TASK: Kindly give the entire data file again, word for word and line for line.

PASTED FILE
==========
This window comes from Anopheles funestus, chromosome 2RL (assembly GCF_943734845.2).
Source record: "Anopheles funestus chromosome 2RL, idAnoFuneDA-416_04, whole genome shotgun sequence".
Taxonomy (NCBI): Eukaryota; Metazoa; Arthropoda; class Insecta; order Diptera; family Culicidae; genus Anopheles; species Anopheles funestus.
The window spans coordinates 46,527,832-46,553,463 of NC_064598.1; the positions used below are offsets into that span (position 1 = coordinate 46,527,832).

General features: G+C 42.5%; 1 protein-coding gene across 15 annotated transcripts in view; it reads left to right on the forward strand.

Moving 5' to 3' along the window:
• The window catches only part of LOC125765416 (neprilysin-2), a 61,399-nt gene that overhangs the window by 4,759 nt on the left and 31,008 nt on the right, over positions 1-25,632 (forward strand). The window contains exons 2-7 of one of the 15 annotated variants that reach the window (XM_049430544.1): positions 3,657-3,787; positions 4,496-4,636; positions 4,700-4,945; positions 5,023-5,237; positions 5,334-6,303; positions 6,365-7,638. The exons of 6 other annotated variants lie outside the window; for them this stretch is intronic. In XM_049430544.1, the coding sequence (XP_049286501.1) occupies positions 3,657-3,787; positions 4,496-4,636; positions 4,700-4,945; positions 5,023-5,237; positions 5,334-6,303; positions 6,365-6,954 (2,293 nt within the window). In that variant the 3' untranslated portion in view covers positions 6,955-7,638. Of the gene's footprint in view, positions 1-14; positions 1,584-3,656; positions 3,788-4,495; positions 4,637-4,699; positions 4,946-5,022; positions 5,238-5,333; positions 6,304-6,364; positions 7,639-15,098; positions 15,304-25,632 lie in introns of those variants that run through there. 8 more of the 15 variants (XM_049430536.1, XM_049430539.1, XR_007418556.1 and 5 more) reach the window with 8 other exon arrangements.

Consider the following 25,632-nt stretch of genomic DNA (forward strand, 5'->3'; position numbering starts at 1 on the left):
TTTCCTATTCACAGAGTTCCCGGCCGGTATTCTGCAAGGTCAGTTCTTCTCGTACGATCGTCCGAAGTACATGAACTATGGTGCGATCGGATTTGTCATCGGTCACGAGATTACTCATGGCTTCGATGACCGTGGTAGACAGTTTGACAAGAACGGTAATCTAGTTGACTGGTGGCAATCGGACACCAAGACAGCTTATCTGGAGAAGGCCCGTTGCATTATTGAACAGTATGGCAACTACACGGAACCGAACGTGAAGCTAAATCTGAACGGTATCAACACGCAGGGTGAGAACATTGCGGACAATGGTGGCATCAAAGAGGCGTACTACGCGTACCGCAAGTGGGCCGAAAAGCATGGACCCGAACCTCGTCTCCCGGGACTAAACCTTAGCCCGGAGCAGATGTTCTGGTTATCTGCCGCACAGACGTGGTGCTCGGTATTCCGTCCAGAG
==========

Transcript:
This window comes from Anopheles funestus, chromosome 2RL (assembly GCF_943734845.2).
Source record: "Anopheles funestus chromosome 2RL, idAnoFuneDA-416_04, whole genome shotgun sequence".
Taxonomy (NCBI): Eukaryota; Metazoa; Arthropoda; class Insecta; order Diptera; family Culicidae; genus Anopheles; species Anopheles funestus.
The window spans coordinates 46,527,832-46,553,463 of NC_064598.1; the positions used below are offsets into that span (position 1 = coordinate 46,527,832).

General features: G+C 42.5%; 1 protein-coding gene across 15 annotated transcripts in view; it reads left to right on the forward strand.

Moving 5' to 3' along the window:
• The window catches only part of LOC125765416 (neprilysin-2), a 61,399-nt gene that overhangs the window by 4,759 nt on the left and 31,008 nt on the right, over positions 1-25,632 (forward strand). The window contains exons 2-7 of one of the 15 annotated variants that reach the window (XM_049430544.1): positions 3,657-3,787; positions 4,496-4,636; positions 4,700-4,945; positions 5,023-5,237; positions 5,334-6,303; positions 6,365-7,638. The exons of 6 other annotated variants lie outside the window; for them this stretch is intronic. In XM_049430544.1, the coding sequence (XP_049286501.1) occupies positions 3,657-3,787; positions 4,496-4,636; positions 4,700-4,945; positions 5,023-5,237; positions 5,334-6,303; positions 6,365-6,954 (2,293 nt within the window). In that variant the 3' untranslated portion in view covers positions 6,955-7,638. Of the gene's footprint in view, positions 1-14; positions 1,584-3,656; positions 3,788-4,495; positions 4,637-4,699; positions 4,946-5,022; positions 5,238-5,333; positions 6,304-6,364; positions 7,639-15,098; positions 15,304-25,632 lie in introns of those variants that run through there. 8 more of the 15 variants (XM_049430536.1, XM_049430539.1, XR_007418556.1 and 5 more) reach the window with 8 other exon arrangements.

Consider the following 25,632-nt stretch of genomic DNA (forward strand, 5'->3'; position numbering starts at 1 on the left):
TTTCCTATTCACAGAGTTCCCGGCCGGTATTCTGCAAGGTCAGTTCTTCTCGTACGATCGTCCGAAGTACATGAACTATGGTGCGATCGGATTTGTCATCGGTCACGAGATTACTCATGGCTTCGATGACCGTGGTAGACAGTTTGACAAGAACGGTAATCTAGTTGACTGGTGGCAATCGGACACCAAGACAGCTTATCTGGAGAAGGCCCGTTGCATTATTGAACAGTATGGCAACTACACGGAACCGAACGTGAAGCTAAATCTGAACGGTATCAACACGCAGGGTGAGAACATTGCGGACAATGGTGGCATCAAAGAGGCGTACTACGCGTACCGCAAGTGGGCCGAAAAGCATGGACCCGAACCTCGTCTCCCGGGACTAAACCTTAGCCCGGAGCAGATGTTCTGGTTATCTGCCGCACAGACGTGGTGCTCGGTATTCCGTCCAGAG